Germany’s cost of borrowing has fallen to a new record low.
On Wednesday the government easily sold 4.15 billion euros worth of 10-year government bonds at an average interest rate of one point three one percent.
The auction shows how desperate investors are to buy “safe haven” German bonds and how little confidence they have in recent measures agreed by European policymakers to combat the eurozone debt crisis.
The worry is that Madrid may need a full state bailout, which would stretch the limits of the European Stability Mechanism and leave the bloc defenceless in case the crisis engulfs Italy, one of the largest bond markets in the world.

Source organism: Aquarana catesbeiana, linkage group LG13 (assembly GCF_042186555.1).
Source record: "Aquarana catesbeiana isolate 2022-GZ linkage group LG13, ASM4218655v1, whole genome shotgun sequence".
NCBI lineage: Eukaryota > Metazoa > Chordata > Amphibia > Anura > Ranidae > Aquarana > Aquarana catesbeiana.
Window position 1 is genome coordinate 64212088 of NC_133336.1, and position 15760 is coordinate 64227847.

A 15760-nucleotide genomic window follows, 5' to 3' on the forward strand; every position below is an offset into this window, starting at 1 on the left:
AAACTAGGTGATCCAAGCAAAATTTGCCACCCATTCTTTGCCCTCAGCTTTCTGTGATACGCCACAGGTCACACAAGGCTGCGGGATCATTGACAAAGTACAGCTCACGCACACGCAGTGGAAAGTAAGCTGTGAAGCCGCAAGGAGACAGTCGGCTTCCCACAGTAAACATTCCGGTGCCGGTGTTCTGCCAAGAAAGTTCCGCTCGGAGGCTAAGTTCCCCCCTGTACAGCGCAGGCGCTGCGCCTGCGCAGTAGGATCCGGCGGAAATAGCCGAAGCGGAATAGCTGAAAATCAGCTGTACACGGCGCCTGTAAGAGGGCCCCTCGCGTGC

On Tuesday Italian Prime Minister Mario Monti said Italy could be interested in tapping the fund to ease its borrowing costs.
Germany will repay bonds and interest worth 40 billion euros this week and the prospect of a further 50 billion euros of payments due next week from triple-A rated countries including France and the Netherlands also boosted demand.
For shorter-dated debt, investors are even willing to pay Germany to park their cash with it. Two-year yields traded in and out of negative territory this week.